}


Note this code has greatly benefited from a previous review in comp.lang.c which inspired a similar review around the same time.

## Bug - encoding negative values

During encoding to UTF-8, your input array is defined as a signed 32 bit type. If you have negative input values (which should be illegal), your code will go into the x < lsb(7) case instead of catching the illegal values.

## Bug - read past end of buffer

In ucs4(), your code could read past the end of the input buffer if the last encoding was incorrect. For example, if the last byte says that it is a 4 byte encoding, your code will read an additional 3 bytes, 2 of which will be past the null string terminator.

## Minor bug - undefined shift

On a target platform with 16-bit ints, lsb(16) is undefined because 1u << 16 is undefined.

## int32_least_t -> int32_t

Why use int32_least_t? Your code operates on UCS-4 which are 4 byte values. So you should use int32_t to use exactly 4 byte codes instead of using "4 bytes or more".

## Unused argument to utf8()

Your function utf8() has an argument an but it is never used. What is it for? Also, the input buffers to both your conversion functions should be marked const.

## nlz()

I know you said you prefer this to be short but using floating point to compute this pains me. If you are using gnu, you can use __builtin_clz which is just as short. If you aren't using gnu, using your own handwritten function would end up being smaller than pulling in log2() from a math library.

Also, this function should take a uint8_t argument because it only works for one byte values.

## Reduce indentation

Often, there are error cases in your code that you check for with an if statement. Instead of nesting your code one level deeper per error case, you can often return from the error case instead to prevent unnecessary indentation. For example, in your code:

if (!buf) if (errinfo) *errinfo |= buffer_alloc_fail;

if (buf) {
// Rest of function indented.


to this:

if (!buf) {
if (errinfo)
*errinfo |= buffer_alloc_fail;
return NULL;
}

// Rest of function not indented


## Checking for the pointer repeatedly

In ucs4(), you do this a lot:

    if (errinfo) *errinfo |= bad_following_character;


Rather than check if the pointer is non-NULL every time, just use a local to hold the error and set the output value at the end:

  {
enum errinfo error = 0;

// ...
if (nlo(*p)!=1)

// ...
if (errinfo)
*errinfo = error;
return buf;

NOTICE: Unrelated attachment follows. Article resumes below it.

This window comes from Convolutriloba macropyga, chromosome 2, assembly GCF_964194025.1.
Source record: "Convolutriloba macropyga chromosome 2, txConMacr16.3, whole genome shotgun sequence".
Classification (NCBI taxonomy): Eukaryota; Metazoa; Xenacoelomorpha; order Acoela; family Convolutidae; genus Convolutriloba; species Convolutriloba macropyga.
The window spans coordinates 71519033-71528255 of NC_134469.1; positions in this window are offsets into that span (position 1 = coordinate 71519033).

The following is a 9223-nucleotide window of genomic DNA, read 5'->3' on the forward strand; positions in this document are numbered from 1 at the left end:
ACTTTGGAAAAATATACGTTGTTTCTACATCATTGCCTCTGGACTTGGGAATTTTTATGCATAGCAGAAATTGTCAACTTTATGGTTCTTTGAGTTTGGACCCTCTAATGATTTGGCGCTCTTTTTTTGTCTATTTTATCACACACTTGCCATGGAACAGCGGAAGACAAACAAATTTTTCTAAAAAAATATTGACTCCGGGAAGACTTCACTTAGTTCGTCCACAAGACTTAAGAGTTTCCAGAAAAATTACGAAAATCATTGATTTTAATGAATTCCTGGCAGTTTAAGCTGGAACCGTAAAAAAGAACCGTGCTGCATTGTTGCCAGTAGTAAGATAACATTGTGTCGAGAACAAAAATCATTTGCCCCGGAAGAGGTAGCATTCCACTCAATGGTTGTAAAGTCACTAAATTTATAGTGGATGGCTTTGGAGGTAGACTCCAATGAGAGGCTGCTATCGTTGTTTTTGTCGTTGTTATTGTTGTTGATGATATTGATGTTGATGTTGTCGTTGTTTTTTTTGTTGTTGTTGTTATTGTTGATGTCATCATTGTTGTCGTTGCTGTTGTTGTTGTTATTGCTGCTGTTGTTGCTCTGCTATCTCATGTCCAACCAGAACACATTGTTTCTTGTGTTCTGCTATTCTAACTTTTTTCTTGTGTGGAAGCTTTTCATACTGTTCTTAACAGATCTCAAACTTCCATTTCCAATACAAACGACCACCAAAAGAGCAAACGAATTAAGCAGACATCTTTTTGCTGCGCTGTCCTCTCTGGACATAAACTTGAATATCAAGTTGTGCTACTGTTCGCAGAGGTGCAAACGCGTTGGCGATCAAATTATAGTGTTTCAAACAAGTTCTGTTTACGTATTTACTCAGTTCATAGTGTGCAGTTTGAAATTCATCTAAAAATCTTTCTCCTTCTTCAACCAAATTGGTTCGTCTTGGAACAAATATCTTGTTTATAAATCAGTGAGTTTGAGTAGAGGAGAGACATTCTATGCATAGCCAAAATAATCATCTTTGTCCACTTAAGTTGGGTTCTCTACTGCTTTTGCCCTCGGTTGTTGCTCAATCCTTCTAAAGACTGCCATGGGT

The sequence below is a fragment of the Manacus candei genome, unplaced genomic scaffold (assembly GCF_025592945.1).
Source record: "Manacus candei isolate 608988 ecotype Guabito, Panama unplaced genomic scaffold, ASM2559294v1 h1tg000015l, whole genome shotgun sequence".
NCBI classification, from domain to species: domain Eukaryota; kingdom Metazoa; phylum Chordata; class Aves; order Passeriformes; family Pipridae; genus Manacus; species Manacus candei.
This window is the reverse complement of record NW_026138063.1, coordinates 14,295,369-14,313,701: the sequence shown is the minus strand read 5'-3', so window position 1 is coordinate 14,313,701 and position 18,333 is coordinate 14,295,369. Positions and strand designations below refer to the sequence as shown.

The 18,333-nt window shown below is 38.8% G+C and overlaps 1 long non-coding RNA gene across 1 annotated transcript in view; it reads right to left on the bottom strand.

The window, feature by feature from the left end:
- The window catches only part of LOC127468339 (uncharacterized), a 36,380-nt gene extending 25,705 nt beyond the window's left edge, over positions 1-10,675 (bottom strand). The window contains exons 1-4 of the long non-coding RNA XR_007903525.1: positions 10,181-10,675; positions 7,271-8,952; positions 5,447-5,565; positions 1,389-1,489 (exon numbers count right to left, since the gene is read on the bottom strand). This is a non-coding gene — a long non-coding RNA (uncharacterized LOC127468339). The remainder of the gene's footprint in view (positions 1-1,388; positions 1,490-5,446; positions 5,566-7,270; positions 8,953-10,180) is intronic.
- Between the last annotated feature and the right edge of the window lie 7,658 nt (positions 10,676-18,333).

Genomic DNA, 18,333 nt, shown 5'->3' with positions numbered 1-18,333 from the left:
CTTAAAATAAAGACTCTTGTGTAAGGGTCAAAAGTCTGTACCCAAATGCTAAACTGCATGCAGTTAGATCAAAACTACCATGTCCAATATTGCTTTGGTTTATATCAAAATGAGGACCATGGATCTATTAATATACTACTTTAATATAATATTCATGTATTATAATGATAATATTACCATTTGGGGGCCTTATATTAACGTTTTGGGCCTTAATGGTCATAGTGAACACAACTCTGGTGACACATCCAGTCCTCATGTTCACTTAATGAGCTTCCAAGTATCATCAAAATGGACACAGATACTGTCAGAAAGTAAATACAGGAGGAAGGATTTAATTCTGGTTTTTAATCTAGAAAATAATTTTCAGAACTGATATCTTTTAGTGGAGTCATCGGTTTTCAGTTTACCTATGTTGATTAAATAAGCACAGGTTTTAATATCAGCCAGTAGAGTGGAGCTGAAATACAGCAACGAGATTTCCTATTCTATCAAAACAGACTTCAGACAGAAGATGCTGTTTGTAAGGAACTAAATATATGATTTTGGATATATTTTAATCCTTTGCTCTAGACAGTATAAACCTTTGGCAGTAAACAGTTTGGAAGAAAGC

}


## Code style

There's a lot that I don't like about your code style. First of all, I feel like you sacrifice clarity for brevity a lot. For example, here:

       // Nested assignments?
switch(pre=nlo(x=*p++)){


and here:

      // Massively long and indecipherable line:
test_case(memcmp((int[]){97,98,99},ucs4(utf8((int[])
{97,98,99},3,NULL,NULL),3,NULL),3*sizeof(int)))


Also, you use nonstandard style, like here with the comma operator:

        // Comma operator instead of brace?
else if (x <= lsb(11))
*p++=msb(2)| (x>>6),
*p++=msb(1)| (x & lsb(6));


and here with the inline table:

       // Inline table?
if (x < ((int[]){0,0,0x80,0x800,0x10000})[pre])


Futhermore, you use short cryptic names that might mean the right thing to you, but to others might mean something else. For example, lsb(n) to you means "a mask of n least significant bits". To me, it means "the least significant byte of n". Plus, it's strange that lsb works with int sized values, but msb only works with 8-bit values. On the other hand, you did comment these macros, so at least there was some explanation.

## Summary

Other than the minor bugs pointed out above, the program seems to work fairly well. Mainly, the problems I have with the code are with its readability and clarity rather than its functionality. Your testing is minimal, and you should write tests that cover all the edge cases and error conditions.

• I've been trying to think of better names than lsb and msb. What do you think of lo and hi, or mask and himask? – luser droog Aug 3 '15 at 19:10
• @luserdroog I would prefer lomask and himask. – JS1 Aug 3 '15 at 19:11
• Excellent ideas. Thank you. A new language is begun. Wrt brevity v. readability, the target audience for this project is J programmers, specifically J golfers, so that's my excuse. But I didn't want to apologize upfront, potentially skewing the results. Certain things like the inline table, I plan to keep the same. But I've adopted (or very carefully considered) each of your suggestions. – luser droog Aug 3 '15 at 22:56